Some people don't like sport. Some people especially don't like the Olympics, and that's fine. Luckily the month of August is dishing up some quite tasty treats to keep these people happy. One of them is the third Yeasayer record Fragrant World. The band had already let slip earlier in the year that they were using new technologies to make the record, saying that "there's a lot of new software, in-the-box stuff, that you can use right now. Format-shifting and melodyne. All kinds of stuff that's really exciting in the variations that you can do." Of course new technologies don't always work for humans, as the HAL 9000 proves. With that in mind, let's see what the Brooklyn boys have come up with.

I was asked to describe Yeasayer to a friend, and as it is with most bands, that's quite hard to do without using another band in the description. I went with "a weirder version of Cut Copy," and I hope that doesn't anger too many fans of either. If it was a contest in weirdness, then having a song called 'Reagan's Skeleton' is probably a good way to go, and if you aren't satisfied by songs about Ronald Reagan's skeleton leading out an army of zombies, then this definitely isn't a record for you. The song in question is probably the closest Yeasayer come to a potential dancefloor filler on Fragrant World, as the rest of the record weaves its way through a variety of sounds and genres, with sprinkles of R&B, dashes of Electronica and snippets of Pop, making for a very tasty cake indeed.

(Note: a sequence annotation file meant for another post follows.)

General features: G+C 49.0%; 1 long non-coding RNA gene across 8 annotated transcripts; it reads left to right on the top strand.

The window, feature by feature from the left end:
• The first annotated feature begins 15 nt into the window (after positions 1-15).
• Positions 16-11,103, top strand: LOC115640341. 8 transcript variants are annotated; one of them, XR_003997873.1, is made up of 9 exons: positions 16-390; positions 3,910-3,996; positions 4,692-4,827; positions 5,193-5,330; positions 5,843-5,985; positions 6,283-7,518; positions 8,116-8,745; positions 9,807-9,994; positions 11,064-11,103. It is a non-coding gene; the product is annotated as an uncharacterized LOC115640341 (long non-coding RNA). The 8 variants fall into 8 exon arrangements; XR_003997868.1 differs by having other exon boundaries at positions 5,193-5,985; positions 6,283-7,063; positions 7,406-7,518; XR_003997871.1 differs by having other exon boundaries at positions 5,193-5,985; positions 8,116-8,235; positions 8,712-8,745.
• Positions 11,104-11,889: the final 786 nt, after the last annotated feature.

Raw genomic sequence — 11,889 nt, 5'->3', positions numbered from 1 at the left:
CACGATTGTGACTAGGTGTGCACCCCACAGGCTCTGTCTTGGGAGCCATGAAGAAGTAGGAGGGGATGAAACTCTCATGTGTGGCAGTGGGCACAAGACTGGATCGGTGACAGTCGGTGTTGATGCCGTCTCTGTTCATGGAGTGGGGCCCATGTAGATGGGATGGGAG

Although it does eventually get going, Fragrant World seems to take quite a while before you get to the gooey caramel centre, though sometimes being made to wait a little bit more makes it all worth while. It's certainly a wilder beast than their previous efforts, taking heavier steps with the angrier 'No Bones' and having a mini electronic breakdown in 'Blue Paper', it shows that although it can be hard to break free of the mould, at least they're going for it. I've criticised quite a few bands recently for not having the balls to reach out and try new sounds, so credit where credit is due for Chris Keating and co.

While gold stars are awarded for branching out, you still need to have the songwriting to back it up. It tails off from time to time, but all in all it stays the course throughout most of the record. 'Demon Road' is probably one of the best songs I've heard Yeasayer produce to date, and other tracks such as 'Folk Hero Shtick' and 'Glass Of the Microscope' are evidence to suggest there's a lot more to come from these guys in the future. But to end with a technology analogy, while it's not in the league of a Wall-e or an Iron Giant, it could happily sit amongst the Gigolo Joes and Muppets' 80s Robots of this world and feel quite at ease.